KNOXVILLE, Tenn. — Since the Russian invasion of Ukraine on February 24, the United Nations said more than 3.5 million Ukrainian refugees have fled their home country. But, so far, the U.S. has seen very few of those refugees.
Federal officials said they are preparing to unveil a plan to welcome Ukrainian refugees to the U.S. According to NBC sources, that plan could be revealed as early as this week.
The plan would allow vulnerable Ukrainians to take shelter in the states. Some members of this vulnerable population would include activists, journalists and members of the LGBTQ+ community. The plan would also hasten the reunification process for Ukrainians who have family members based in the U.S.
The news has refugee service organizations of all kinds preparing for a possible influx of refugees.
Drocella Mugorewera is the Executive Director of Bridge Refugee Services in Knoxville. She said the organization has not received word of whether or not they will be taking in Ukrainian refugees.
"The way the system works is, the federal government works with the national agencies, and our affiliation is to Episcopal Migration Ministries," Mugorewera said.
EMM works to place refugees in smaller, affiliate partner agencies across the U.S. Mugorewera is preparing for the possibility of accepting Ukrainian refugees.
"They will ask us about the capacity we have. As a community, let us be proactive," Mugorewera said.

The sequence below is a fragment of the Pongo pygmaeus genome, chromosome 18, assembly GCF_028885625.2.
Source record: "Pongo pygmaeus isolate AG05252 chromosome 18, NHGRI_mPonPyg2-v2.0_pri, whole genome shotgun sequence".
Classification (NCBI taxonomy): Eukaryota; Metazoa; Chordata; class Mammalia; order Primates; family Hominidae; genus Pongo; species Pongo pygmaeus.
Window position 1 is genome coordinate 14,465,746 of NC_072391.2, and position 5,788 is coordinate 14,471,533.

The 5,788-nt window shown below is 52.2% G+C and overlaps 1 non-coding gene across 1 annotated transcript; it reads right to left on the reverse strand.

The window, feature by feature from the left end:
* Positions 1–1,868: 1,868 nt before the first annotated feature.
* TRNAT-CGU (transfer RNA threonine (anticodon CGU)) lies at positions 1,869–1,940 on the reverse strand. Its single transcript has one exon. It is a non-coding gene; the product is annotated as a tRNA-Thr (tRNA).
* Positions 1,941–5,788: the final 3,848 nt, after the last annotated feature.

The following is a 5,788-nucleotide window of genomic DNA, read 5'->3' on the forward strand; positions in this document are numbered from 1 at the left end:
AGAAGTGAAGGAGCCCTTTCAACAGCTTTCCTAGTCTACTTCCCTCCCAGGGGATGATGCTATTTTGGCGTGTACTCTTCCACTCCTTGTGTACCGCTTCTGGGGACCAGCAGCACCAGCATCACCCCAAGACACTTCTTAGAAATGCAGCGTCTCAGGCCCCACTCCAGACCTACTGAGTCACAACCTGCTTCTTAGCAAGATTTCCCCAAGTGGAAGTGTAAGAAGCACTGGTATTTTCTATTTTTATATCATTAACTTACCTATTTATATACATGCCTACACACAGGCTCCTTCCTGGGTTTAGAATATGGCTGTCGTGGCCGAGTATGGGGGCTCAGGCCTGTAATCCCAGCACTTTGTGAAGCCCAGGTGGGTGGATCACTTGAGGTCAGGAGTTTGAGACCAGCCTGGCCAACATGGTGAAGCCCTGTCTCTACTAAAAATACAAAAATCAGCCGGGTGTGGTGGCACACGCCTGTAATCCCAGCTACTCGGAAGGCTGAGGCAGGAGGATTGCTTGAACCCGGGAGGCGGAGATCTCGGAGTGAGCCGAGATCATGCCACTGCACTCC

In preparation, Bridge Refugee Services is onboarding volunteers, raising money, and accepting donations. They are constantly looking for people to volunteer as interpreters, community guides, drivers and event planners.
"We have a room for everybody who has an open heart and open mind to help refugees," Mugorewera said.
When the organization does take on Ukrainian refugees, the plan is to pair the refugee family with a community assistance team. This team can help with everything from grocery shopping, furnishing, and cooking to transportation assistance, English conversational skills and act as community guides.
"Community Assistance Teams can help them navigate the system for 6 months, and then they can move on to another family and can continue build relationships," Mugorewera said.
However, there's one big hurdle to taking on more refugees in Knoxville — the housing market.
"The biggest challenge for the U.S. as a whole, not only Knoxville, is housing. The biggest challenge is housing," Mugorewera said.
In order for refugees to come, there has to be a place for them to live. Additionally, that housing has to be affordable.
"The prices of housing keep increasing and increasing," Mugorewera said. "And at the same time, the numbers and the crisis of refugees just keeps worsening and worsening."
If you are interested in donating money, items or personal time, as a volunteer with Bridge Refugee Services, you can explore those opportunities on the Bridge Website.